Monthly Archives: May 2014

To trust or not to trust?

ImageI tend to trust everyone or it seems that way initially when I think about it. It’s always been my nature. I might not be the best quality but it is who I am. I can say that I trust some more than others but am finding it hard to figure the qualities that make some stand out over others. Over time my trust will decline for someone or it may even take on a roller coaster pattern.

On Facebook I don’t accept strangers as friends but some friendships have only been in the online world. That’s not to say that I trust real world friends over those I’ve only met online. I’ve formed bonds with people in this program that far exceed some friendship where I can actually meet with the person face to face.

My trust boils down to how deep a connection I have with a person. That connection is formed by becoming close to people and interacting with them often. If we’ve built up that intimacy then I will have more trust for them than others.

One behavior that stands out in regards to who I trust is that they display a positive attitude. There’s nothing more annoying than someone who only complains on social media. I also want to get value out of those I connect with. If someone is flooding my feed with nonsense then I might ignore most of what they post, even it something may be good from time to time. I also look for people that are caring and helpful. I want to know that someone is being genuine and not just in it for their own benefit. It goes back to the trust formula and how all the good qualities are multiplied together and divided by self-promotion. If you are only on social media for yourself, I don’t see many people trusting you.

The person that stands out to me is Paige Mackenzie. While I know her personally, she is a professional golfer and uses social media to build her personal brand. She demonstrates all the qualities I recently touched on. What makes her a great follow is she’s entertaining. She’s knowledgeable in her sport and provides analysis and tips for other golfers.

Paige offers a variety of different tweets by sharing personal life details or content from others. While leading a busy life playing golf, being on air with Golf Channel and traveling the world, she still finds the time to interact with her followers. She’s engaging and builds up the intimacy level that is need to trust someone.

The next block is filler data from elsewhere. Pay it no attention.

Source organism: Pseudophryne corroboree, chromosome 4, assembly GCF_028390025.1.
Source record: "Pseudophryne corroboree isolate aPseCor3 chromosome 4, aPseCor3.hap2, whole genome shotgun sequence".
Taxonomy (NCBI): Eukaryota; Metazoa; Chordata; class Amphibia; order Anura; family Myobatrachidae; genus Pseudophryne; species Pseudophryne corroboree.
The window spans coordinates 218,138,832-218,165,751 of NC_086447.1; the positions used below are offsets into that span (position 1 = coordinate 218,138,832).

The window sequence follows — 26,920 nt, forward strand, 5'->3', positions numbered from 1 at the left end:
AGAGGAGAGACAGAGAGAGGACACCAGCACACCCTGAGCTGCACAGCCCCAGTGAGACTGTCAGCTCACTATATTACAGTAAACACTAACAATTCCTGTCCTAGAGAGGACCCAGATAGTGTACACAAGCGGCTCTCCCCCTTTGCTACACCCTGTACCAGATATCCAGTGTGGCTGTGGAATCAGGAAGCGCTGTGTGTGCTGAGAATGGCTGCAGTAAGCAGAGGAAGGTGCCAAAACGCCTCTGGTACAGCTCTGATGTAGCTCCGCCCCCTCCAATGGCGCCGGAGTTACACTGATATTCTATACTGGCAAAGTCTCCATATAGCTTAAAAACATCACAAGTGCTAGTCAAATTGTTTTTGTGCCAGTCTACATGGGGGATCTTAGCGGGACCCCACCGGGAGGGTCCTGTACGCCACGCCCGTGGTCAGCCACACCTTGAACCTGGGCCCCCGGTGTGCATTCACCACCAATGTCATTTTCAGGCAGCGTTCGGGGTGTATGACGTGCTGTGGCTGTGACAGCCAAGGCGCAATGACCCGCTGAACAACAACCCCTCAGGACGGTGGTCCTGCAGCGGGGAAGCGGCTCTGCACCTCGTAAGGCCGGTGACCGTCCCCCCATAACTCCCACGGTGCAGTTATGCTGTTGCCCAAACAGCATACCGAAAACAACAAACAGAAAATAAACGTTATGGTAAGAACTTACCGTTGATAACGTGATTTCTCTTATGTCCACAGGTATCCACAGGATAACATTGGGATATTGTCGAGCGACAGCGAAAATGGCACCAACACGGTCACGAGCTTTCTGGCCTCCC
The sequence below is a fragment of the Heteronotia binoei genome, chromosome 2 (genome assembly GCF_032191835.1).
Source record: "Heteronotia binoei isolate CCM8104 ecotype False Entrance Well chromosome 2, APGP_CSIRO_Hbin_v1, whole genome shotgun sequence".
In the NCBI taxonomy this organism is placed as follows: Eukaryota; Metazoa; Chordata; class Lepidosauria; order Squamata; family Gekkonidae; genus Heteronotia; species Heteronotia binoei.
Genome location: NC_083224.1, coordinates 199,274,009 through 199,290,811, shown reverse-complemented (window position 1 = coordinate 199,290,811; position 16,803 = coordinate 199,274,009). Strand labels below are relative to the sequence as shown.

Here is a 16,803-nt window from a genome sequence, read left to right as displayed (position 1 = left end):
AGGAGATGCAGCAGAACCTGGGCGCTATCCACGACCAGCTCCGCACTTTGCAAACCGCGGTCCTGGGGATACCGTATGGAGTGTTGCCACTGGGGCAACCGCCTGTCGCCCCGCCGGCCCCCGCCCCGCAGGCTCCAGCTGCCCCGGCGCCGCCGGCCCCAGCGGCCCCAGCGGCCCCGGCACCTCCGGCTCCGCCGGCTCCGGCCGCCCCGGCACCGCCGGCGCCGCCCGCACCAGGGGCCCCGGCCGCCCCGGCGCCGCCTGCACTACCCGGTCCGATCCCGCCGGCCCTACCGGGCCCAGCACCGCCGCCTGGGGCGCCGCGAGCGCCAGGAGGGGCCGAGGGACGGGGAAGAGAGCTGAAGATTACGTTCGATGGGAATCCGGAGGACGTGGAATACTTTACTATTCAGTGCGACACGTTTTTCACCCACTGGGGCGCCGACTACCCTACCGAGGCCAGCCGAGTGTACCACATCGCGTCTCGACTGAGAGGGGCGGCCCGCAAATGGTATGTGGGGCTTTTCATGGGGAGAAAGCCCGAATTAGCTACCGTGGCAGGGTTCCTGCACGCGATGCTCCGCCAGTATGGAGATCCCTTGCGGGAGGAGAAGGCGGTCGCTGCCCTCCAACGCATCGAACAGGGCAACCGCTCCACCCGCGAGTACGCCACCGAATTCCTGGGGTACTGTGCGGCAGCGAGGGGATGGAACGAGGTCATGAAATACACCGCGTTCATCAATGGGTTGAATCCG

How does she benefit from my trust? The more followers she has the more it might motivate her to continue down a great path with her social media posts. As I interact with her on Twitter, she can know that people are listening and care about what she has to offer.

Do you find yourself trusting those who have a negative attitude on social media?

Is there a value you can put above the rest when it comes to trust?


Building Blocks of Trust


Trust is hard for me to define. It’s not because of the usual response that people might give that they don’t trust many people. My issue is I trust everyone. I take what people say at face value and don’t question things. That’s why it is hard for me to define why I trust someone when I feel like I trust everyone.

The trust formula presented in our lecture made a lot of sense. The tweak I would have to the formula would be that certain factors weigh more heavily and that I wouldn’t just add them all up together. I’m thinking about building blocks and how certain combinations can add up to trust being built. You might get there using a different combination for each person and the tower of blocks/qualities is different each time you stack the blocks.

I do however strongly agree that self-promotion is what can ruin trust. There has to be a sense of selflessness to earn trust. The person can’t be in it for their own gain. Also helpfulness and intimacy stood out to me more than authority did. If someone is helpful in a genuine way and they are friendly and coming from a good place, then trust goes up.

I really liked how reliability was added in there. If you can’t rely on someone then you probably don’t have as much trust for them. You want someone to be there for you when you need them and not only when it is good for them. The people that embody reliability will always rank high in someone’s trust.